Although Eastern bluebirds have never been extinct in Michigan, bird lovers have been concerned about this popular member of the thrush family for more than 100 years. The winter of 1894-95 with its record cold and deep snow caused heavy mortality among certain semi-hardy species including the eastern bluebird and American robin. Although bluebirds were able to bounce back from this major loss, they then had to compete with introduced species from Europe such as the English or house sparrow and the European starling. With these introductions there was increased competition for cavity nesting sites, which further decreased bluebird populations.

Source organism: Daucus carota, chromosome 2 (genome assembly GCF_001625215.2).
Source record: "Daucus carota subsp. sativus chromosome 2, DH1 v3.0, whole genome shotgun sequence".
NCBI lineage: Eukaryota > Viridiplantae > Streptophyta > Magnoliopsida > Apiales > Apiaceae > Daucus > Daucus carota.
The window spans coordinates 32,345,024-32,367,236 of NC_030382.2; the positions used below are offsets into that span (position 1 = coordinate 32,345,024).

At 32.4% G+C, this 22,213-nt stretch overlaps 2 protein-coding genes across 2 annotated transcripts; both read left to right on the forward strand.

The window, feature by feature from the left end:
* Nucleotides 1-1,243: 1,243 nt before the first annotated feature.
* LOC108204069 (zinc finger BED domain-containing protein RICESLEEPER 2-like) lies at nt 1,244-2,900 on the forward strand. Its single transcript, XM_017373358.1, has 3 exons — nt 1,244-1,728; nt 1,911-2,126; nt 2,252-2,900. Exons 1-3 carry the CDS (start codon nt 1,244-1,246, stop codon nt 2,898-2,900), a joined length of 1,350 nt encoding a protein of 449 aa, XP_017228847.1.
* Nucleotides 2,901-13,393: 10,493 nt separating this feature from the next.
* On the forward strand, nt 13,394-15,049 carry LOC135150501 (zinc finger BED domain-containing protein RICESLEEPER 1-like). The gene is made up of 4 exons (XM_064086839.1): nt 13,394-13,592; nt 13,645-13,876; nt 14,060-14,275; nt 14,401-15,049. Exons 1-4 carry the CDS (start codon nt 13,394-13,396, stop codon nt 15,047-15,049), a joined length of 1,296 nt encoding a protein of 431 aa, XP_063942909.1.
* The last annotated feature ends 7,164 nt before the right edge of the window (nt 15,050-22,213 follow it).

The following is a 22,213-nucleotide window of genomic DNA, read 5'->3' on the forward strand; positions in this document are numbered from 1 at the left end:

By 1950, bluebirds were no longer common around people's homes. In addition to bad winters and foreign bird competition, habitat changes also contributed to their decline. As farming practices changed from small family farms to large operations, many fencerows were removed. Subsequently, this removed nesting cavities found there in trees and wooden posts, reducing bluebird nesting sites. Also, the increase in pesticide use and the gradual shift to more row crops had a negative impact on the bluebird's food availability. However, thanks to public education and a concerted effort by many people to provide nest boxes, bluebirds have made a comeback in recent years.